New report warns independent music artists are being squeezed out of streaming revenue

A new report from the University of East Anglia has concluded that streaming platforms put independent music artists at a disadvantage, with structural advantages and improved access to playlists allowing major labels to take “the lion’s share of music revenue”. ‘subscription”.

The report, titled Music Streaming: Is It a Level Playing Field?, was authored by Professors Amelia Fletcher and Peter Ormosi of Norwich Business School and UEA’s Center for Competition Policy, with Daniel Antal, CFA, co- founder of reproducible research start-up Reprex VB

He opened by noting the growing importance of streaming revenue. Streaming had revitalized the music industry. Global streaming revenues have grown by around 50% per year, yet fundamental adjustments have been needed to increase competition.

“Music streaming has become the most important route to market recorded music, and this position is likely to grow stronger in the future,” Professor Ormosi said. “Music streaming platforms like Spotify pay labels royalties which are calculated on a pro rata basis, in proportion to the revenue associated with the streams of their content.

“We wanted to see how streaming platforms support or distort fair competition between different types of recorded music and their creators – whether they provide a level playing field for artists and labels.”

Nadine Shah

Artists such as Mercury Prize nominee Nadine Shah have said streaming revenue is not enough to live on. (Image credit: Jim Dyson/Getty Images)

Representing around 67.5% of the global recorded music market, the Big Three, Universal, Sony BMG and Warner, have tremendous bargaining power. The report recommended that major record labels sell their stock options on streaming platforms. Universal, he says, owns 3.5% of Spotify, Sony Music 2.9%, while Deezer is partly owned by Warner Brothers parent company Access Industries.

More transparency was needed regarding the curation of third-party playlists and algorithm-generated recommendations. The report expressed concern about Spotify’s Discovery Mode feature, noting that labels and artists flagging priority tracks for the feature in exchange for a lower royalty rate were Spotify taking “a step closer to commercializing the feature.” ‘access to playlists’.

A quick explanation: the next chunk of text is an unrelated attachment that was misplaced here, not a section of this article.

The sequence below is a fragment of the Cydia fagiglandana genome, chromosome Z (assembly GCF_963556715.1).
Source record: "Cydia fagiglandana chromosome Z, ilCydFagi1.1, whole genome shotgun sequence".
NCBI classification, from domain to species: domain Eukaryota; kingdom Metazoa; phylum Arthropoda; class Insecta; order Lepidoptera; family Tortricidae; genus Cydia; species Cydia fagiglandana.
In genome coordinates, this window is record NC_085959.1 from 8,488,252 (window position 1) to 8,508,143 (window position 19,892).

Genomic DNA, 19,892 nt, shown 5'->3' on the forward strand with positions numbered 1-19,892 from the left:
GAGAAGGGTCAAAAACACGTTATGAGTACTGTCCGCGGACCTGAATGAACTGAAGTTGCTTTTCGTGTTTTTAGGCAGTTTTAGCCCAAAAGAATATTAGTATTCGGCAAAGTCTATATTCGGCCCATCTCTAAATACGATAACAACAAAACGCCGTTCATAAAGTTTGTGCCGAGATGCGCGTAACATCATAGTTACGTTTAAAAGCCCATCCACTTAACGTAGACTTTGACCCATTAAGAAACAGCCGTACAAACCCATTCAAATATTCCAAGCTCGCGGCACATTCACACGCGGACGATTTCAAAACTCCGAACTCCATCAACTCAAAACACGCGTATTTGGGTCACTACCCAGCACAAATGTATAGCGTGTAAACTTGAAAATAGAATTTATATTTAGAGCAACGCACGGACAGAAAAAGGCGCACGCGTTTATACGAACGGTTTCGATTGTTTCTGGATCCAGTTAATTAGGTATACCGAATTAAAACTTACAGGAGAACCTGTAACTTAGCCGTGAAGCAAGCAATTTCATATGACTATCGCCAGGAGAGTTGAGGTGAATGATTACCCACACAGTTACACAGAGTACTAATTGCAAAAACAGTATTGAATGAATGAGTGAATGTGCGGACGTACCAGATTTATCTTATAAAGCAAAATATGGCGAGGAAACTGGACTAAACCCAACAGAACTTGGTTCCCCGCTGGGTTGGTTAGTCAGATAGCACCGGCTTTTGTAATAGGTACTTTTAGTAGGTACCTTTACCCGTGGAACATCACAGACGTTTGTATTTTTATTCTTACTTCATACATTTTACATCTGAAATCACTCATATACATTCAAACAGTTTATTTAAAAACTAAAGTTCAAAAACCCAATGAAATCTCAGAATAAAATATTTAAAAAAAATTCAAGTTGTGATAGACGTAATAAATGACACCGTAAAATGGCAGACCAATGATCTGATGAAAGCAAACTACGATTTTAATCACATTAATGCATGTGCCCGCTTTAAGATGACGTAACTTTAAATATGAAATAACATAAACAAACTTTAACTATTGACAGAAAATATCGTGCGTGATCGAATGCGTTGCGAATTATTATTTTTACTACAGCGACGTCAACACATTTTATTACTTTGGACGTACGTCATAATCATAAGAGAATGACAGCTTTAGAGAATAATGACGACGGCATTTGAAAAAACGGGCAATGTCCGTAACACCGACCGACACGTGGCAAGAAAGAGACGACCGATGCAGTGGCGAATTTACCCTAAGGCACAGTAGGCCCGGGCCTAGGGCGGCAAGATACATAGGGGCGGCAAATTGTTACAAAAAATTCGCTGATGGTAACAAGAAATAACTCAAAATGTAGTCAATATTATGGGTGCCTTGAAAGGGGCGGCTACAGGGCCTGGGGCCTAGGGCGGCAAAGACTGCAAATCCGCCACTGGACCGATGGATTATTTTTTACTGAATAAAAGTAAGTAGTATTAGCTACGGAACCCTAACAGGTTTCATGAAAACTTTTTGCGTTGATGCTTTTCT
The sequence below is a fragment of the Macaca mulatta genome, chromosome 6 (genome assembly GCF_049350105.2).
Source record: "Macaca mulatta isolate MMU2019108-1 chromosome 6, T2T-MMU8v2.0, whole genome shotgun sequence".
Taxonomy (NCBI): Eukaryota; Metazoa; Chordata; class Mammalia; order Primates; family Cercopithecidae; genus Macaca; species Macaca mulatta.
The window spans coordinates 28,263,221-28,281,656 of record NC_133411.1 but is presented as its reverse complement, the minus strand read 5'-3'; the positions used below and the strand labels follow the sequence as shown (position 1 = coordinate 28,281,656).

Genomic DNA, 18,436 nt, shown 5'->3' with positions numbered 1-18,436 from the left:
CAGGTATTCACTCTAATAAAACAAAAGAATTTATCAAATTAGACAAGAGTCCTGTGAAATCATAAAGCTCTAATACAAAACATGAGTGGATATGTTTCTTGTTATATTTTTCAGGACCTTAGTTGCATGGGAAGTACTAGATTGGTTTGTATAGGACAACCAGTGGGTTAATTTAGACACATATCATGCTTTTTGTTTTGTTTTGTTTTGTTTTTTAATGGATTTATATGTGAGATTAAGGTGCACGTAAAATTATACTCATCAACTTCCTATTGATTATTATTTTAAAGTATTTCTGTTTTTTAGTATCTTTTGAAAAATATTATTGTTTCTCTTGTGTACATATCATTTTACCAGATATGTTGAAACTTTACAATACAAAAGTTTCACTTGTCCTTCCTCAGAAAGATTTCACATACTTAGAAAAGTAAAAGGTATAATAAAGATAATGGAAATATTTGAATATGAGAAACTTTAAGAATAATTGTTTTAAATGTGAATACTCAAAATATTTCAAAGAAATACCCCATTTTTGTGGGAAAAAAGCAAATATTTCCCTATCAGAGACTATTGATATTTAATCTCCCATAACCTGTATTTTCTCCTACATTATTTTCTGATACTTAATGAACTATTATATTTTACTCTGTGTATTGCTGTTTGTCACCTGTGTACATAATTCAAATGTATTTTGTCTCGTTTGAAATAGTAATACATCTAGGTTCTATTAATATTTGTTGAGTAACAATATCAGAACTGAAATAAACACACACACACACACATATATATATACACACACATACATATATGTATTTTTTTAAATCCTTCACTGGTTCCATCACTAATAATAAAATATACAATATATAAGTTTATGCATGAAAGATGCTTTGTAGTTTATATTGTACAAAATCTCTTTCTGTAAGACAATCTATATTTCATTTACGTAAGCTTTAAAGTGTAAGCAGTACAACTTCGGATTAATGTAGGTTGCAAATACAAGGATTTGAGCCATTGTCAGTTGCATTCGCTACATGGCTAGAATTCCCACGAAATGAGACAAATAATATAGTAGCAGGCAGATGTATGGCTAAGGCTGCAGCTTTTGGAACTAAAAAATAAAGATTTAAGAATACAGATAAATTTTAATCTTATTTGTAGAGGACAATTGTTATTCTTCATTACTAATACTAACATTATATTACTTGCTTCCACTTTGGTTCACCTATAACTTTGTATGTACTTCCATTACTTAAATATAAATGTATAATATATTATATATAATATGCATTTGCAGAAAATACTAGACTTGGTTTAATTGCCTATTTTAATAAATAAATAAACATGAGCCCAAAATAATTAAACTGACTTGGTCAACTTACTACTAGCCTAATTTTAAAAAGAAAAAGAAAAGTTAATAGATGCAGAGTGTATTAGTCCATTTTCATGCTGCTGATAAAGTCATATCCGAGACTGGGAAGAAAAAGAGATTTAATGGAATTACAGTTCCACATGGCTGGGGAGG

The researchers argued that collecting pro-rated revenue seemed fair, but ended up distorting revenue and encouraging anti-competitive practices. They advocated a “user-centric payment system” that ensured that royalties from individual listeners’ subscriptions would go directly to the artists and labels they choose to listen to.

If competition is distorted, it risks inhibiting innovation, variety and the prospects of emerging and more specialized artists

Professor Peter Ormosi

“A level playing field is important not only for artists but also, in the longer term, for consumers,” Professor Ormosi continued. “If competition is skewed, it risks inhibiting innovation, variety and the prospects of emerging and more niche artists.”

As a former vocalist/guitarist of 80s indie bands such as Talulah Gosh and Heavenly, report co-author Professor Fletcher is interested in streaming revenue. But it’s the musicians working on their careers today who are discovering that they can’t live on streaming income alone.

In November 2020, Mercury Prize-nominated artist Nadine Shah told an investigation by the Department for Culture, Media and Sport’s committee into the music streaming economy that, despite her profile, she was struggling to pay his rent.

Further evidence came from Elbow’s Guy Garvey and Radiohead’s Ed O’Brien, who said streaming revenue was unsustainable and was leaving young musicians on the brink.

“My streaming revenue isn’t big enough to keep the wolf out of the door,” Shah said. “[I am] an artist with a substantial profile, with a substantial fanbase, critical acclaim, but I’m not making enough money from streaming. I now find myself in a position where I struggle to pay my rent and am embarrassed to speak about these issues publicly. I am embarrassed.”